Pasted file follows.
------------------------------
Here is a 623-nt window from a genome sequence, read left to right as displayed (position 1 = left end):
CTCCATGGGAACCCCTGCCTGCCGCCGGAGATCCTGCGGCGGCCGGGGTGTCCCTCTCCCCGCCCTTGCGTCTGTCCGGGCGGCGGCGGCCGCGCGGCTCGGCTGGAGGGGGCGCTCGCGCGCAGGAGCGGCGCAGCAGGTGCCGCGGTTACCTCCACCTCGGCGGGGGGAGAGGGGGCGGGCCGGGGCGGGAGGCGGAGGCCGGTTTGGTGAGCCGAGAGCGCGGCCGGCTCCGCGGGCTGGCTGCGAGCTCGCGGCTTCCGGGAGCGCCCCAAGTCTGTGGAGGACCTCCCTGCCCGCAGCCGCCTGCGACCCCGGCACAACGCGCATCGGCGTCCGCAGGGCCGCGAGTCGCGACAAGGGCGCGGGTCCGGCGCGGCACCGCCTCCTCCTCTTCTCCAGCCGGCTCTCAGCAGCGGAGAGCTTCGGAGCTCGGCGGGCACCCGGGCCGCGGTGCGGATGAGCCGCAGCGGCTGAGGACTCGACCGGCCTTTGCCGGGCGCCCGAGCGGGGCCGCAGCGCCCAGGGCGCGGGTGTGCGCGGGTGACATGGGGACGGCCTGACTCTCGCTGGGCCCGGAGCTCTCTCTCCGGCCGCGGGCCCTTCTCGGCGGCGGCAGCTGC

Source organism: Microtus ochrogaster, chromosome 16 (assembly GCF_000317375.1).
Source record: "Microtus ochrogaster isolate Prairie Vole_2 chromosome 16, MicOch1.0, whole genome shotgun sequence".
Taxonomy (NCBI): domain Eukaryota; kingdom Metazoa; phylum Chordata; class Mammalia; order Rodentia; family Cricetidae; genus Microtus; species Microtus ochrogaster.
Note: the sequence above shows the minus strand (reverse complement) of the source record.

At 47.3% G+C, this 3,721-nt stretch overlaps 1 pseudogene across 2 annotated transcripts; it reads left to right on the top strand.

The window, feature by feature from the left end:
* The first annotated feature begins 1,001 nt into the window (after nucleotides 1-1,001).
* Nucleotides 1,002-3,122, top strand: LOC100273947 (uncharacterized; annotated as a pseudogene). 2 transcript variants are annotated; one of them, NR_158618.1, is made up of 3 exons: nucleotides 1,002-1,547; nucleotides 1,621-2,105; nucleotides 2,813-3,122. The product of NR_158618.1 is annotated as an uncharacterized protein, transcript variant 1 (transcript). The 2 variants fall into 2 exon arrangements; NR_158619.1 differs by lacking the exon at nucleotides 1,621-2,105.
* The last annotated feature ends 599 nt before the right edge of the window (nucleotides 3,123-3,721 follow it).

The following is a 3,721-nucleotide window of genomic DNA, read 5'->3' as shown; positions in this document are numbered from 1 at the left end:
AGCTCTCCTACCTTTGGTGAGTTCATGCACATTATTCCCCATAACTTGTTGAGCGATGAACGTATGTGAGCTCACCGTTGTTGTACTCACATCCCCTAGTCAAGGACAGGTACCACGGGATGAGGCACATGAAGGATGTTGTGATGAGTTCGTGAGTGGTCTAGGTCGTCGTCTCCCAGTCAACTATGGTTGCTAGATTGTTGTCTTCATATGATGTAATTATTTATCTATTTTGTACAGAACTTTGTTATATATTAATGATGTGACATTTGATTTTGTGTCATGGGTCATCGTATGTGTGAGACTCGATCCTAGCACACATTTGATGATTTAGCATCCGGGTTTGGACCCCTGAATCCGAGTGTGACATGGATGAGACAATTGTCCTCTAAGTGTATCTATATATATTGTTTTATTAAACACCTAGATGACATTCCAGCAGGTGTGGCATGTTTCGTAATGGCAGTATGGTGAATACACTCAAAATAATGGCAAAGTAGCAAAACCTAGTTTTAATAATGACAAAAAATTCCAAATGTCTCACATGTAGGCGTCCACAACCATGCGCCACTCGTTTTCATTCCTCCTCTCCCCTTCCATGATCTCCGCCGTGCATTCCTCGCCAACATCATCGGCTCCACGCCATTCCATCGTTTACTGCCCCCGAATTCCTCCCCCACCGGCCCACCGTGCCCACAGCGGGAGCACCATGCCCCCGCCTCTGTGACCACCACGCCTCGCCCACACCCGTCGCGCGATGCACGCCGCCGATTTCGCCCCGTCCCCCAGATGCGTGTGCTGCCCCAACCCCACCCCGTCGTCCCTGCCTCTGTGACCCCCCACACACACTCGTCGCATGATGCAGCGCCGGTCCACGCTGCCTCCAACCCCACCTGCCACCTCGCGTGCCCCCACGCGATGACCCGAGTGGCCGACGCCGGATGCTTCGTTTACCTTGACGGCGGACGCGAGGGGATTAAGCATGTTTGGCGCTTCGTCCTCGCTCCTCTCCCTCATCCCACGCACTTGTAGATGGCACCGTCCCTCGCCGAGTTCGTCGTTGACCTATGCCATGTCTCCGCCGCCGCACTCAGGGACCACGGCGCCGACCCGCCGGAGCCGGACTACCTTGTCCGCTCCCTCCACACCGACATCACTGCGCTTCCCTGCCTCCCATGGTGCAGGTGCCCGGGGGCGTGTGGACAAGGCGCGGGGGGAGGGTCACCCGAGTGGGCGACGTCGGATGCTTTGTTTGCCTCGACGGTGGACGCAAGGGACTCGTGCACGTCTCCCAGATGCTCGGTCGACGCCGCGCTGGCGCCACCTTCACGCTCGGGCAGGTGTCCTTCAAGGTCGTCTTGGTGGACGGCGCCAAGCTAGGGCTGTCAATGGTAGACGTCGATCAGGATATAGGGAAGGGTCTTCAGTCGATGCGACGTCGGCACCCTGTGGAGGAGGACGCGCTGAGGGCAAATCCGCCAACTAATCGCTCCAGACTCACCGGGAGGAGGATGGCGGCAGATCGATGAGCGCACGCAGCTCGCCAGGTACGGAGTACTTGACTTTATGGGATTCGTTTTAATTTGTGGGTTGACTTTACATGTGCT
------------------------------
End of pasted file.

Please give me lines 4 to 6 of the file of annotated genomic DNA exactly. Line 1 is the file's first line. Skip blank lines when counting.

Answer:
Source record: "Microtus ochrogaster isolate Prairie Vole_2 chromosome 16, MicOch1.0, whole genome shotgun sequence".
Taxonomy (NCBI): domain Eukaryota; kingdom Metazoa; phylum Chordata; class Mammalia; order Rodentia; family Cricetidae; genus Microtus; species Microtus ochrogaster.
Note: the sequence above shows the minus strand (reverse complement) of the source record.